Home & Garden

Taming a wild kingdom

Los Osos Garden Bill and Mary Perkinson. Photo Jayson Mellom 12-10-10
Los Osos Garden Bill and Mary Perkinson. Photo Jayson Mellom 12-10-10

To say that Bill and Mary Perkinson appreciate old things would be an understatement. Bill, an antique dealer, and Mary, a professional designer, are semi-retired, but remain members of a cooperative antique shop in Arroyo Grande. And both create art of recycled materials.

They love their Los Osos home, built in 2000, with exposed ceiling beams of recycled eucalyptus tree trunks, and walls of windows overlooking the ocean. Other rooms overlook private outdoor nooks that showcase artfully arranged antiques and container plants. Naturally, the modern home is furnished with antiques and recycled artworks.

Home builder Bill Hurley of Dos Osos preserved the coastal dune plants as far as possible. Initially, when it was their second home, they were content to leave the property in its natural state, despite some concern about the sandy soil being subject to erosion.

That attitude changed two years ago, when Mary took the AAUW spring garden tour and visited a local garden that seamlessly melds a professionally designed landscape with its natural environment. That garden was installed and is maintained by Sage Ecological Landscapes. The Perkinsons asked Sage proprietor Todd Davidson to create a similar effect on their property.

Bill was determined to eliminate the aggressive non-native South African veldt grass on the property before landscaping began. Working daily for five months, he hand-pulled a trailer-load of grass. Since then, he’s pulled the tufts while they’re young.

Landscaping began with solid paths and walkways to prevent erosion and facilitate access around the house. A patio facing the ocean, and another with a gas firepit, provide outdoor living options. Around the firepit, a concrete bench has a resin surface with imbedded semiprecious stones that had been collected by Bill’s lapidary father. Maysun Wells was the concrete artist. Later, Dan Watson took the wood used for the concrete forms and recycled it into the Adirondack-style chairs.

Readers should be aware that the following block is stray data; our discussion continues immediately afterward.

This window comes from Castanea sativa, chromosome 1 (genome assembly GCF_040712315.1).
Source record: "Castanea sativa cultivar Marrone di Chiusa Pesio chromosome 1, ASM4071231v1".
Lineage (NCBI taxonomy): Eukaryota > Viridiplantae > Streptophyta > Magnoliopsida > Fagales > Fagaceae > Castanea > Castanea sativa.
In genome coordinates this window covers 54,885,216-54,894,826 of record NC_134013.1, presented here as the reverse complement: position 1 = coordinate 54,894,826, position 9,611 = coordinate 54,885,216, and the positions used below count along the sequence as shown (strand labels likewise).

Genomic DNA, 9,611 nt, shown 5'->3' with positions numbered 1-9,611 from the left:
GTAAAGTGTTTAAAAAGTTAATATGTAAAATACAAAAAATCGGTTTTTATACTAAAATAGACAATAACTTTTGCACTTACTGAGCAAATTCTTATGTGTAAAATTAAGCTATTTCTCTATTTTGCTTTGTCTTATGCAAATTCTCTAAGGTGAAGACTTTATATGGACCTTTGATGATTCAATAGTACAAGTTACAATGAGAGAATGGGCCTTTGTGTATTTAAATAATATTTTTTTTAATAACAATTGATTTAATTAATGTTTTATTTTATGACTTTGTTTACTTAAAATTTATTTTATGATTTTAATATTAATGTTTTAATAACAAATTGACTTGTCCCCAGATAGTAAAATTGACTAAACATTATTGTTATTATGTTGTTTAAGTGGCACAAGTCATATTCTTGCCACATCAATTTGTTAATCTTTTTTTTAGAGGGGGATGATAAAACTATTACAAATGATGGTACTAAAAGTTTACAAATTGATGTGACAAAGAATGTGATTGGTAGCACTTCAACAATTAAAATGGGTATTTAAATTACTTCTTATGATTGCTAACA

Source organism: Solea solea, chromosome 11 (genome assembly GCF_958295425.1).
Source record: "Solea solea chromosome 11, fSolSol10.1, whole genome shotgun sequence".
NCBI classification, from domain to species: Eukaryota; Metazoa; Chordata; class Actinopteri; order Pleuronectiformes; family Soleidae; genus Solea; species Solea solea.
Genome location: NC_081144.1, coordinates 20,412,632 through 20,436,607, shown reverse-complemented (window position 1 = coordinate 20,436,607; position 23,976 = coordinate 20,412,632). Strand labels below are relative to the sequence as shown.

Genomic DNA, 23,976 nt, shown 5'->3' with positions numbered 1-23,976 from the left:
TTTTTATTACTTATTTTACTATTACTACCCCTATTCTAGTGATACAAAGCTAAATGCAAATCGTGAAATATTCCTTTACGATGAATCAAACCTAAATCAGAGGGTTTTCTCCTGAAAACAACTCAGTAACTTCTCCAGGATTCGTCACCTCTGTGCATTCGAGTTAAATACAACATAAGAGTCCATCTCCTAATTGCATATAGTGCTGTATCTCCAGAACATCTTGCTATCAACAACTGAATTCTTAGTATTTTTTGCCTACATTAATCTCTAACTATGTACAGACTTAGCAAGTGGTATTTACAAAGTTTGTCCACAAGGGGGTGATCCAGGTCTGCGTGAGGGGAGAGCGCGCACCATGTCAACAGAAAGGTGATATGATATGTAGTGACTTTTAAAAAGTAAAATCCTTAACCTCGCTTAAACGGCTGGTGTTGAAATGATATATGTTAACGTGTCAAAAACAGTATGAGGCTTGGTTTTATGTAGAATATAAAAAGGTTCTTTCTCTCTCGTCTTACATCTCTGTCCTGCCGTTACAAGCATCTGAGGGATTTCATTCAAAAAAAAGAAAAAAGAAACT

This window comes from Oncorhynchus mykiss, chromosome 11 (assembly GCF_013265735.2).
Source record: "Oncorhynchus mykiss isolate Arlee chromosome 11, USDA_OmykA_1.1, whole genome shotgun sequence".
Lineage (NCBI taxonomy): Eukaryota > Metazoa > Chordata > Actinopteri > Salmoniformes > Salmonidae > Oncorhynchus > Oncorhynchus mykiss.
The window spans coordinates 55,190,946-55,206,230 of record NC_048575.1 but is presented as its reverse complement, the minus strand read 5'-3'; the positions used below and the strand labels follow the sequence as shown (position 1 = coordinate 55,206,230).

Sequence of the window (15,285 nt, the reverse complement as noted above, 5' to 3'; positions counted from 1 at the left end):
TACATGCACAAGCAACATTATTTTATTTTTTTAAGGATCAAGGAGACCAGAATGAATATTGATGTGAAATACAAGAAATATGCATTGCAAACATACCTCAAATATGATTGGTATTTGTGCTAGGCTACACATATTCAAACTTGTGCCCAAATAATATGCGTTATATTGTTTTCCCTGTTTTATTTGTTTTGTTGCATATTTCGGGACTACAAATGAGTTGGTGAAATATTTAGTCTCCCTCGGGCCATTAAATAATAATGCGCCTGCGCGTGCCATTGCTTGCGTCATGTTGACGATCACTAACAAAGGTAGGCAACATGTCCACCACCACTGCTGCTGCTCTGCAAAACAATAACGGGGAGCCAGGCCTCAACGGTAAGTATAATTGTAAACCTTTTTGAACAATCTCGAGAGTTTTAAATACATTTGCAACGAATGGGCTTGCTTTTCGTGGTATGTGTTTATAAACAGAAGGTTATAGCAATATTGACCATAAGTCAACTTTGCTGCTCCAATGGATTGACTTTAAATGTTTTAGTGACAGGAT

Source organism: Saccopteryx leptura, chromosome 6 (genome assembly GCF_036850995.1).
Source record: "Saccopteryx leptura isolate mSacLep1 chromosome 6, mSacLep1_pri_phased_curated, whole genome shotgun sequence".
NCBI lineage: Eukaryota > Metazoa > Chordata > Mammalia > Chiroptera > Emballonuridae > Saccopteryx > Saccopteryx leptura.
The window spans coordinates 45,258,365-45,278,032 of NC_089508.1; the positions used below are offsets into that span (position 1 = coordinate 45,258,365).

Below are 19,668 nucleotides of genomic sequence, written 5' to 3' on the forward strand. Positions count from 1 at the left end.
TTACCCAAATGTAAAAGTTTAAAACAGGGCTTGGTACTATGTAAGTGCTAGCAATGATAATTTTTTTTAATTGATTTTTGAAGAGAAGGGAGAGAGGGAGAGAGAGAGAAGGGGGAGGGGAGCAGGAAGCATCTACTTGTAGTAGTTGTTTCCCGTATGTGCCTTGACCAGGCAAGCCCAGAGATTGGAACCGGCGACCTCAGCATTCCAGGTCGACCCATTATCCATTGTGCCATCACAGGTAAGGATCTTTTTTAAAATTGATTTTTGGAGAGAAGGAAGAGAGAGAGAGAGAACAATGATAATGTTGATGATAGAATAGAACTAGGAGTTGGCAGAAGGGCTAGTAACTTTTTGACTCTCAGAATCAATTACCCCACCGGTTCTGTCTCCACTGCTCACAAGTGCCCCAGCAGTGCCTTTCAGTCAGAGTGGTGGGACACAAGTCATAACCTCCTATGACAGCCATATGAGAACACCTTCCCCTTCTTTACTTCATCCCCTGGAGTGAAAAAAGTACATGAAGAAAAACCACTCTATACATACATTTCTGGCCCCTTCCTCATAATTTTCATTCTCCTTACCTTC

A watering system channels rain water from the roof into underground perforated pipes that allow it to seep out gradually. A meadow of dune sedge thrives in the low area where the pipes terminate.

The Sage crew took care to preserve as many native plants as possible. The formerly predominant dune lupine now shares space with native salvias, manzanita, ceanothus, and the dune sedge (Carex praegracilis). A row of Monterey cypress defines one edge.

In the front entry garden, colorful Mediterranean climate plants fill beds and pots. Prostrate rosemary drapes over the edge of a retaining wall. Plants include lavender, grasses, spurge, kangaroo paws and succulents.

Deer and other wildlife wander through the garden. Rabbits munch a portion of the sedge meadow. In addition to a bird feeder near the front windows, scattered grain and a ground-level bird bath attract a flock of quail, and blue jays noisily devour peanuts strewn along the firepit bench. The Perkinsons say, “The critters were here first; we’re pleased they’ve accepted us.”

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